Wednesday, March 29, 2006


I'm pleased to report that entries have started to roll in for the first Gravity & Light April Poetry Contest. Eminent local writers have agreed to read all poems in early May and announce the winner May 12.

Keep those poems coming! Good night and good luck.

Monday, March 27, 2006


Okay, here goes. Out of respect to April as National Poetry Month, this blog, known as Gravity and Light, will sponsor a month-long poetry contest. The expectations are few: no rhyming, no poem over 50 lines, fresh and surprising, concentrated and imagistic. Deadline: April 30. So, there we are. Please send entries in the text of an email to: Good luck and good writing! May the Muse bless our Olympics of Poetry! Best, C Courington


Here's a piece written as a freewrite several years ago.

Let Darkness Come

The route to darkness meanders down through nightmares that entangle and cloud the light. Buried emotions attack the jugular vein, scream deadly slogans, tackle us when we least expect it. I had a friend who spent the last ten years of living, looking for outs to his clinically depressed existence. He tried suicide almost as many times as I tried new lovers from overdosing to carbon monoxide to slamming his Harley into the side of Compass Bank. I talked him back into life almost every time. He’d grin like a devil sick of sin: “Yeah, I’m crazy. You’re crazy. We all are.” He pulled me down on him. Then he’d walk into a dark room and begin the descent over and over and over again. I look back at those early mornings when he’d take me on his Harley around Monte Sano, a winding mountain road. And I remember the last time he called me at 4 a.m. Sunday. He said he was walking alone into the darkness and asked if I would join him. I was scared, knew he spoke a language I didn’t understand, and immediately drove over to his place—near county highway 9. When I got there, about fifteen minutes from my apartment, everything was dark. The door was cracked; I walked in. The silence was deafening. Nobody was there. I knew in my bones Jimmy was gone forever and drove home to sit by the phone until I heard something. His cousin called at 10—Jimmy shot himself in the head at Lake Guntersville near the state lodge. His body was slumped against a picnic table. I felt cold, my jaw locked, and I slammed down the phone.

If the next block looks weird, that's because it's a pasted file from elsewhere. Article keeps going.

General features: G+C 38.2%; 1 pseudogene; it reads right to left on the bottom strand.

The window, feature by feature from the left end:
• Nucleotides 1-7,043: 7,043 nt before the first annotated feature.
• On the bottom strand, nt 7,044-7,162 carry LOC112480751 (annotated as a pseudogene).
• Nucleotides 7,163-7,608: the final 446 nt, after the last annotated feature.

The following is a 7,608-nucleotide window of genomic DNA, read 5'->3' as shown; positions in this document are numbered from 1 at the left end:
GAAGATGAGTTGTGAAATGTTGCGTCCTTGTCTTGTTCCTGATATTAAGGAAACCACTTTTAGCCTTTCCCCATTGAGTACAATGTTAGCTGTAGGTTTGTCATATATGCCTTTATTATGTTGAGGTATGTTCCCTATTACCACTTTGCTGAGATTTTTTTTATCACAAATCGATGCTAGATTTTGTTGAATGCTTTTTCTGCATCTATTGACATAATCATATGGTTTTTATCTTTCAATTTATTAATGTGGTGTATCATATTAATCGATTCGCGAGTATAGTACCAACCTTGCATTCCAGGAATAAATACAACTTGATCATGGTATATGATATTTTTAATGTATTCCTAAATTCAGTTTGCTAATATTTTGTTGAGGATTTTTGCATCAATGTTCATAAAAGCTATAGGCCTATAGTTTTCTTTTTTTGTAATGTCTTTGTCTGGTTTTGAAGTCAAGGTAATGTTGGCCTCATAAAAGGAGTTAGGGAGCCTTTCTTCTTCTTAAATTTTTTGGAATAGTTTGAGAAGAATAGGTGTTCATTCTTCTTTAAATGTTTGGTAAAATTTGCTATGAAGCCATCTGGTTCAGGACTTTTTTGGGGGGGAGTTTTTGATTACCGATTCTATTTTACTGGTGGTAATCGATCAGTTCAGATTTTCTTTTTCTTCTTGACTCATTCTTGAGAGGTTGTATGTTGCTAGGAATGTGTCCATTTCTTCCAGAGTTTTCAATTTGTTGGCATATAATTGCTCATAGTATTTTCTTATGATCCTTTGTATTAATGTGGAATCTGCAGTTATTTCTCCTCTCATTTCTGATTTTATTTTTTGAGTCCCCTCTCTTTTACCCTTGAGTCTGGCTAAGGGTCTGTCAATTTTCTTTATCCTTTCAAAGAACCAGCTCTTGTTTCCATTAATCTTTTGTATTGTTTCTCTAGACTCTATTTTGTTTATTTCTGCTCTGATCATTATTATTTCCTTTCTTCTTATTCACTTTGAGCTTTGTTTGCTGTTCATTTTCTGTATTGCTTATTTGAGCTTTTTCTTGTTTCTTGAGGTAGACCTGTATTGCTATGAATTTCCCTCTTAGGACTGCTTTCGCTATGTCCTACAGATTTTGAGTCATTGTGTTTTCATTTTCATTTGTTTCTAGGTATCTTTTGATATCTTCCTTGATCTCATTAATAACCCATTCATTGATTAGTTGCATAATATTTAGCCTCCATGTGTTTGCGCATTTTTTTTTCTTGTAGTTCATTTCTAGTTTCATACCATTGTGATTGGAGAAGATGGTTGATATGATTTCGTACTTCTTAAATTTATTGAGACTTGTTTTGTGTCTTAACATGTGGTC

Saturday, March 11, 2006


The following are the blurbs on my first chapbook entitled, _Southern Girl Gone Wrong_, published by Foothills Publishing of New York in fall 2004. When I returned to writing poetry in 2003 after almost a 20-year hiatus in the world of academic writing, Perie Longo was my mentor and guide, giving me the needed advice and encouragement to keep writing. My dear friend and colleague, David Starkey, is my model for seeking creative challenges and pushing myself to grow as a poet. His productivity inspires.

"No one writes of sexuality more sweetly or bitterly, when taken by even the most holy, than Chella Courington. Her poems sizzle under southern sun and make you want to go take a cold shower. Her talk is tough, sensual, sparse yet laced with lyricism and love for the family, in the end, and all things southern that come from staring truth in the face. Startling images are there not for effect, but rise out of suffering, and like her, we are 'saved' by memory's exquisite touch."

--Perie Longo
Author of The Privacy of Wind

"In Chella Courington's 'Jesus Loves Me' the speaker fantasizes about making love to Jesus. The experience she describes is both sinful yet oddly innocent, and that atmosphere of naiveté and abandon pervades the poems in_ Southern Girl Gone Wrong_. Courington's world is lush, humid, sensual and inviting: once you enter it, you'll want to stay."

--David Starkey
Author of Open Mike Night at the Cabaret Voltaire
and Fear of Everything

BTW, my chapbook can be purchased online at Foothills Publishing, linked to the right. Thanks for supporting poetry!

Thursday, March 09, 2006


Jake tickles my cheek with his tongue, and I lean against
him. Sliding over my shoulder like the Virgin’s mantle,
he rolls his muscles to the drummer’s beat. A whore
mama calls me and says anybody in a strip joint sleeps
with the Devil. Her Jesus is about covered dish suppers
and long dresses. Mine’s not cooped up in the Boaz
Baptist Church drinking juice and eating saltines. He’s in
the clubs, witnessing to the night people. When the sax
man plays “Amazing Grace,” Jake curls around me. His
head sways from side to side, biting my lip before
the music fades, and everybody’s washed in light.

Chella Courington
Published in _Desert Voices_, (volume 4, issue 1) December 2005